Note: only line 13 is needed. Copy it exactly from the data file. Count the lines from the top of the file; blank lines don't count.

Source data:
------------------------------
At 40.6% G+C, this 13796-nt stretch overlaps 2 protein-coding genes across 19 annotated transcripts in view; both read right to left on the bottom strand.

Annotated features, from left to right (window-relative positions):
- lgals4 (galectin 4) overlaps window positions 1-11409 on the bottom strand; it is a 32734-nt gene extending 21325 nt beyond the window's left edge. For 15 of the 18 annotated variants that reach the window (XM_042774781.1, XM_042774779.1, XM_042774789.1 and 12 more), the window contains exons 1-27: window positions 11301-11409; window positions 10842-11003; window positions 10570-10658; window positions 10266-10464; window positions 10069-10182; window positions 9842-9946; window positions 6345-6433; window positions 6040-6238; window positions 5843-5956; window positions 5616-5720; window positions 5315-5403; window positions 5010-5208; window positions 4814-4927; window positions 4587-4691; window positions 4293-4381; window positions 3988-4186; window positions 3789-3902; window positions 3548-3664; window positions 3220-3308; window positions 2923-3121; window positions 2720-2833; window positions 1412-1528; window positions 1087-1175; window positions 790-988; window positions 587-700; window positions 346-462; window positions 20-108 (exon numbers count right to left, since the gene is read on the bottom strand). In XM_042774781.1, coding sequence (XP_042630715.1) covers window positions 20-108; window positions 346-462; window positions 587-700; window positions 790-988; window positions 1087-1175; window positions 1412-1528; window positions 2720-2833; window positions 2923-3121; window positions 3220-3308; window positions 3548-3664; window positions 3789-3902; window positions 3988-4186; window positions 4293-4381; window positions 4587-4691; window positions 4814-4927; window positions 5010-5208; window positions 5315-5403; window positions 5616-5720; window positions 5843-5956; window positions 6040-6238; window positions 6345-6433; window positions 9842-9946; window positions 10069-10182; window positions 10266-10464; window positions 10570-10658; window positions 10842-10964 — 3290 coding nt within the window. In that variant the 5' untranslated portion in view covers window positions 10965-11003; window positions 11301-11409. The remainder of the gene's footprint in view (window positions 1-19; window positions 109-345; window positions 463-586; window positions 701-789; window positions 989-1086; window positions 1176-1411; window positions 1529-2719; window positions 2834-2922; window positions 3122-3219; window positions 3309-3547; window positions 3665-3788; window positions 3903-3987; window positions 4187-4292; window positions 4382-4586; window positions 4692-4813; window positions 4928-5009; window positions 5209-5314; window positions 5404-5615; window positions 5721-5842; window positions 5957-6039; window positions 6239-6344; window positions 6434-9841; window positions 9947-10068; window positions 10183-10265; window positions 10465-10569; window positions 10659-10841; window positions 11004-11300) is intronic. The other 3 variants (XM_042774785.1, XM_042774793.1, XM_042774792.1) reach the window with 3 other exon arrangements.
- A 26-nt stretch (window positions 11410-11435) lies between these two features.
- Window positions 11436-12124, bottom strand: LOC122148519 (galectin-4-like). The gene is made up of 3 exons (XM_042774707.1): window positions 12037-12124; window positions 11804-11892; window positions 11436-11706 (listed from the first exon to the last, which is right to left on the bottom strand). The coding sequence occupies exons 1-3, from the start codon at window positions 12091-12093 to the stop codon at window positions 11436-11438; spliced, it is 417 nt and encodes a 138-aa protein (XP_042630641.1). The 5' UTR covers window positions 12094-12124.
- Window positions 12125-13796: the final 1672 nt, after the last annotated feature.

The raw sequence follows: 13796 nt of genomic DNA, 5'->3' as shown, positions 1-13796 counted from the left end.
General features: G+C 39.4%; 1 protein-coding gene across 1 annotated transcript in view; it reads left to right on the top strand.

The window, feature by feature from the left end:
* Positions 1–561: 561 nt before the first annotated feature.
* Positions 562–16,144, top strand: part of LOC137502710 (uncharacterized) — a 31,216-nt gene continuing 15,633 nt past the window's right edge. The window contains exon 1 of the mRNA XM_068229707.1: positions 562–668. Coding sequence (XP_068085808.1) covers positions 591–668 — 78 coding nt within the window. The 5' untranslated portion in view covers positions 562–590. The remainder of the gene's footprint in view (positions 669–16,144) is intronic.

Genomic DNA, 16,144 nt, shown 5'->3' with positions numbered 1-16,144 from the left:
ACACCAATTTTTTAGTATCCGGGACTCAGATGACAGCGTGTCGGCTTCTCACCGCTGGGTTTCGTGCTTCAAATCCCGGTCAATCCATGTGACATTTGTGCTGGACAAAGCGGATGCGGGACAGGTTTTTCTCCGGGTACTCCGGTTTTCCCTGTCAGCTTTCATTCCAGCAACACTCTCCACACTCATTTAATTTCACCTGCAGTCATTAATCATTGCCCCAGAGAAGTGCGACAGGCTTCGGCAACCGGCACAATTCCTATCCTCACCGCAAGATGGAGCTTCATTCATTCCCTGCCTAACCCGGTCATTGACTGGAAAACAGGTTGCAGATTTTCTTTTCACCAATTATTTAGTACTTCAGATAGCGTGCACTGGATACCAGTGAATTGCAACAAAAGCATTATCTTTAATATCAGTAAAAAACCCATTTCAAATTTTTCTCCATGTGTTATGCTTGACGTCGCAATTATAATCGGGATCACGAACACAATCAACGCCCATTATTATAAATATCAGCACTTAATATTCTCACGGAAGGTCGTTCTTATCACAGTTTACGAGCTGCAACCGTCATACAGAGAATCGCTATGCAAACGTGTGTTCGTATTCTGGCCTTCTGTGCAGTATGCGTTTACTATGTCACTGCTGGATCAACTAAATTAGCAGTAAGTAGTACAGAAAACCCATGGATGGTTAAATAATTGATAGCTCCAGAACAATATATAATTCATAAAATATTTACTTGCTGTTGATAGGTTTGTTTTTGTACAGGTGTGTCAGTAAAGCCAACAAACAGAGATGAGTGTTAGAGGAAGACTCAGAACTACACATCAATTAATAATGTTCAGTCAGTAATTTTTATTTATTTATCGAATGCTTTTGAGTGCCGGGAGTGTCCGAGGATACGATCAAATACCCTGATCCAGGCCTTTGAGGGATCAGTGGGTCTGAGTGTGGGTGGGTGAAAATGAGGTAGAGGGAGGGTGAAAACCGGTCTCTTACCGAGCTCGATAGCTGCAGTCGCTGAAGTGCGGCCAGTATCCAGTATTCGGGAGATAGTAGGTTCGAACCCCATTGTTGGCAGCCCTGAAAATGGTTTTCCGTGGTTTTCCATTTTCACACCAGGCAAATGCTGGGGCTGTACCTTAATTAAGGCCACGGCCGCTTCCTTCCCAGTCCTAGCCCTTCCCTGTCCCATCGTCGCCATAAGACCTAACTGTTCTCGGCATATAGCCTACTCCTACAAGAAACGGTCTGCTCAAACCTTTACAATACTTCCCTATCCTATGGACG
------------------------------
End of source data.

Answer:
ACACCAATTTTTTAGTATCCGGGACTCAGATGACAGCGTGTCGGCTTCTCACCGCTGGGTTTCGTGCTTCAAATCCCGGTCAATCCATGTGACATTTGTGCTGGACAAAGCGGATGCGGGACAGGTTTTTCTCCGGGTACTCCGGTTTTCCCTGTCAGCTTTCATTCCAGCAACACTCTCCACACTCATTTAATTTCACCTGCAGTCATTAATCATTGCCCCAGAGAAGTGCGACAGGCTTCGGCAACCGGCACAATTCCTATCCTCACCGCAAGATGGAGCTTCATTCATTCCCTGCCTAACCCGGTCATTGACTGGAAAACAGGTTGCAGATTTTCTTTTCACCAATTATTTAGTACTTCAGATAGCGTGCACTGGATACCAGTGAATTGCAACAAAAGCATTATCTTTAATATCAGTAAAAAACCCATTTCAAATTTTTCTCCATGTGTTATGCTTGACGTCGCAATTATAATCGGGATCACGAACACAATCAACGCCCATTATTATAAATATCAGCACTTAATATTCTCACGGAAGGTCGTTCTTATCACAGTTTACGAGCTGCAACCGTCATACAGAGAATCGCTATGCAAACGTGTGTTCGTATTCTGGCCTTCTGTGCAGTATGCGTTTACTATGTCACTGCTGGATCAACTAAATTAGCAGTAAGTAGTACAGAAAACCCATGGATGGTTAAATAATTGATAGCTCCAGAACAATATATAATTCATAAAATATTTACTTGCTGTTGATAGGTTTGTTTTTGTACAGGTGTGTCAGTAAAGCCAACAAACAGAGATGAGTGTTAGAGGAAGACTCAGAACTACACATCAATTAATAATGTTCAGTCAGTAATTTTTATTTATTTATCGAATGCTTTTGAGTGCCGGGAGTGTCCGAGGATACGATCAAATACCCTGATCCAGGCCTTTGAGGGATCAGTGGGTCTGAGTGTGGGTGGGTGAAAATGAGGTAGAGGGAGGGTGAAAACCGGTCTCTTACCGAGCTCGATAGCTGCAGTCGCTGAAGTGCGGCCAGTATCCAGTATTCGGGAGATAGTAGGTTCGAACCCCATTGTTGGCAGCCCTGAAAATGGTTTTCCGTGGTTTTCCATTTTCACACCAGGCAAATGCTGGGGCTGTACCTTAATTAAGGCCACGGCCGCTTCCTTCCCAGTCCTAGCCCTTCCCTGTCCCATCGTCGCCATAAGACCTAACTGTTCTCGGCATATAGCCTACTCCTACAAGAAACGGTCTGCTCAAACCTTTACAATACTTCCCTATCCTATGGACG